In short, all these Eastwood-Black vignettes and others like them are falsehoods, systematically doctoring the record to discredit Hoover. And the reason for this is not far to seek, leading us to the single greatest falsehood in the movie. For the main point of smearing and misrepresenting Hoover is of course not merely to attack him as an individual, but to discredit the anti-Communist cause that he embodied. It is in this respect that the film is most mendacious and misleading.
To judge by the contents of the movie, the danger of Communism in the United States, whatever its extent may have been, was apparently over and done with circa 1919, the era of the A. Mitchell Palmer “Red scare” (under Democratic President Woodrow Wilson), in which Hoover was a junior player. Thereafter, in the unfolding of the film, the domestic Communist problem seems to vanish, scarcely being referred to in treatment of the next five decades. At one point, Hoover himself is heard to comment that the Communist issue had subsided by the 1930s.
All of this, however, is absurdly false, disguising the true story of what happened in the long-running struggle for the world that we call the Cold War. For it was precisely in the 1930s that massive Communist penetration of the U.S. government occurred, to be increased in exponential fashion in the pro-Soviet daze of World War II. At this period, literally hundreds of Soviet agents, Communist party members and fellow travelers showed up on federal payrolls and used their official positions to advance the cause of Moscow, via policy sabotage, spying and pro-Communist propaganda.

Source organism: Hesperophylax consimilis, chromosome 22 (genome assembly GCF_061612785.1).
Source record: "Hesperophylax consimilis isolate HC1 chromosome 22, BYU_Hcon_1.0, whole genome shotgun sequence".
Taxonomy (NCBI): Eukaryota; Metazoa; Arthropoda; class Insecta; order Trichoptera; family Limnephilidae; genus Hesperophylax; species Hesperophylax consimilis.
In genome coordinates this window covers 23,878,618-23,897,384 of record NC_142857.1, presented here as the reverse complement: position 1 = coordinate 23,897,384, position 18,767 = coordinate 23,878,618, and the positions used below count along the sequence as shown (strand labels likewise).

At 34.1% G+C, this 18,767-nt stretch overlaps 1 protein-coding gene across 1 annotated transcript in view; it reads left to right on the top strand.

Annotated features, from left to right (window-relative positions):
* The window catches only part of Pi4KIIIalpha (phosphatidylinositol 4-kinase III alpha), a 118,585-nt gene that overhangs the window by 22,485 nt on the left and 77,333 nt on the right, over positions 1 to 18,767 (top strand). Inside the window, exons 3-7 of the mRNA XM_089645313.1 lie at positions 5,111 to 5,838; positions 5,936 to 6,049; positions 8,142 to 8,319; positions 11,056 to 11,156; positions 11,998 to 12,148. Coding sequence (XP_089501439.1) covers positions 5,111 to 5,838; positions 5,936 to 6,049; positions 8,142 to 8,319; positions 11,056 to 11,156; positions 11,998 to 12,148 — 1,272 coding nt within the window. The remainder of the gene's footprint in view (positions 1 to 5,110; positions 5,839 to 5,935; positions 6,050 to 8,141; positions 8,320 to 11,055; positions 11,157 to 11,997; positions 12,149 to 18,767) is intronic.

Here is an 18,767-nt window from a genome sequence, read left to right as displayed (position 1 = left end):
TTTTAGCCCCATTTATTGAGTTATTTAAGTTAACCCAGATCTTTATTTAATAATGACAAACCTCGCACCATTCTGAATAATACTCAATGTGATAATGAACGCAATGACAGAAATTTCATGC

It was in tracking and countering this treasonous penetration that Hoover and the FBI rendered their most invaluable service, the more so as numerous members of the Roosevelt and Truman administrations, at the White House, Treasury, State Department and other venues variously aided the penetration, covered up the facts about it, then set out to destroy those who tried to warn the nation of the danger. In the course of which cover-up, numerous perjuries, grand jury fixes and other felonious actions were committed by high-ranking U.S. officials.
Hoover and his men fought valiantly —and sometimes almost alone —against this massive Red infiltration, the cover-up and the hazards these presented. The chart above, prepared at Hoover’s direction at the time of the Alger Hiss case, indicates some of the innumerable reports the FBI submitted to U.S. agencies in the period 1945-48 about the extent and nature of the penetration. While these reports in many cases were disparaged or ignored, they did lead in time to the gradual ouster of some of more flagrant comrades from official payrolls. Hoover and Co. thus saved the nation from even greater perils than those that in fact befell it.
Here was a titanic struggle between faithful law enforcement agents and the evil designs of a hostile foreign power, thoroughly documentable from official records and well worthy of a movie. Yet not a word about it is uttered in the Eastwood treatment, where the names of such Soviet agents as Hiss, Harry Dexter White, Solomon Adler and countless others are never mentioned, and J. Edgar Hoover is depicted as the bad guy. Disinformation on Cold War issues and corruption of the historical record could hardly go much further.
A footnote to the above: The cinematic part of Hoover pal Clyde Tolson is played by Armand (Armie) Hammer, the great grandson of the Hammer family patriarch of the same name. The elder Hammer, described in current bios as “an oil tycoon” and “philanthropist,” was in fact a big-time Soviet agent, a front man for Moscow, recruited personally by Lenin, who carried water for the Kremlin up through the 1980’s. Young Hammer, of course, is not responsible for the misdeeds of his namesake, but the pro-Soviet doings of the senior Hammer are themselves an ironic refutation of this shamefully dishonest movie.